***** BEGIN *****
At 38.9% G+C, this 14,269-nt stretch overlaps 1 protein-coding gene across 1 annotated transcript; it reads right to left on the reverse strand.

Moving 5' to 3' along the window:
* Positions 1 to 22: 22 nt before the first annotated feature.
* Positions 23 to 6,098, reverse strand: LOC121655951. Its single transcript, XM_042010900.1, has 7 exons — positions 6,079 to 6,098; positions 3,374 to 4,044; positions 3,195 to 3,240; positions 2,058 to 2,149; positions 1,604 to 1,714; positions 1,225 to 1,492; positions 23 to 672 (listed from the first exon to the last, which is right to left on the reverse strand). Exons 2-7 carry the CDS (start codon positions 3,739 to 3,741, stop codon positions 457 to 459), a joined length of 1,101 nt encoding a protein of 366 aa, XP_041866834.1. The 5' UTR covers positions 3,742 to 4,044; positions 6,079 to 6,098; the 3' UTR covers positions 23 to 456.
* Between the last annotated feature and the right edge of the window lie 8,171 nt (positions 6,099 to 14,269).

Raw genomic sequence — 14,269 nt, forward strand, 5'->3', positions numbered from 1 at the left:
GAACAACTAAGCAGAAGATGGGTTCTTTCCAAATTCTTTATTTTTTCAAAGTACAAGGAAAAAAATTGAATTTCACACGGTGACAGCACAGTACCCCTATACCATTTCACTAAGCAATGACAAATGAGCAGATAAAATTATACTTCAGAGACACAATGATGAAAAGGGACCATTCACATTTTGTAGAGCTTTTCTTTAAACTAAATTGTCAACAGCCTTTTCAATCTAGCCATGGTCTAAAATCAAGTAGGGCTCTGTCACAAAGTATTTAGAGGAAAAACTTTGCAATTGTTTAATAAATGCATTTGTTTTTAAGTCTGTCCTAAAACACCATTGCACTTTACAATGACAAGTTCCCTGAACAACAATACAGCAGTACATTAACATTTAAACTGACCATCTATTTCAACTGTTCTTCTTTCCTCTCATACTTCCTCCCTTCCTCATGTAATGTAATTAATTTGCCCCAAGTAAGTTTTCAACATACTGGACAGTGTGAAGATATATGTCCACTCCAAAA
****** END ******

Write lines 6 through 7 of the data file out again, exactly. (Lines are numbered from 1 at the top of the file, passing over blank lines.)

Raw genomic sequence — 14,269 nt, forward strand, 5'->3', positions numbered from 1 at the left:
GAACAACTAAGCAGAAGATGGGTTCTTTCCAAATTCTTTATTTTTTCAAAGTACAAGGAAAAAAATTGAATTTCACACGGTGACAGCACAGTACCCCTATACCATTTCACTAAGCAATGACAAATGAGCAGATAAAATTATACTTCAGAGACACAATGATGAAAAGGGACCATTCACATTTTGTAGAGCTTTTCTTTAAACTAAATTGTCAACAGCCTTTTCAATCTAGCCATGGTCTAAAATCAAGTAGGGCTCTGTCACAAAGTATTTAGAGGAAAAACTTTGCAATTGTTTAATAAATGCATTTGTTTTTAAGTCTGTCCTAAAACACCATTGCACTTTACAATGACAAGTTCCCTGAACAACAATACAGCAGTACATTAACATTTAAACTGACCATCTATTTCAACTGTTCTTCTTTCCTCTCATACTTCCTCCCTTCCTCATGTAATGTAATTAATTTGCCCCAAGTAAGTTTTCAACATACTGGACAGTGTGAAGATATATGTCCACTCCAAAA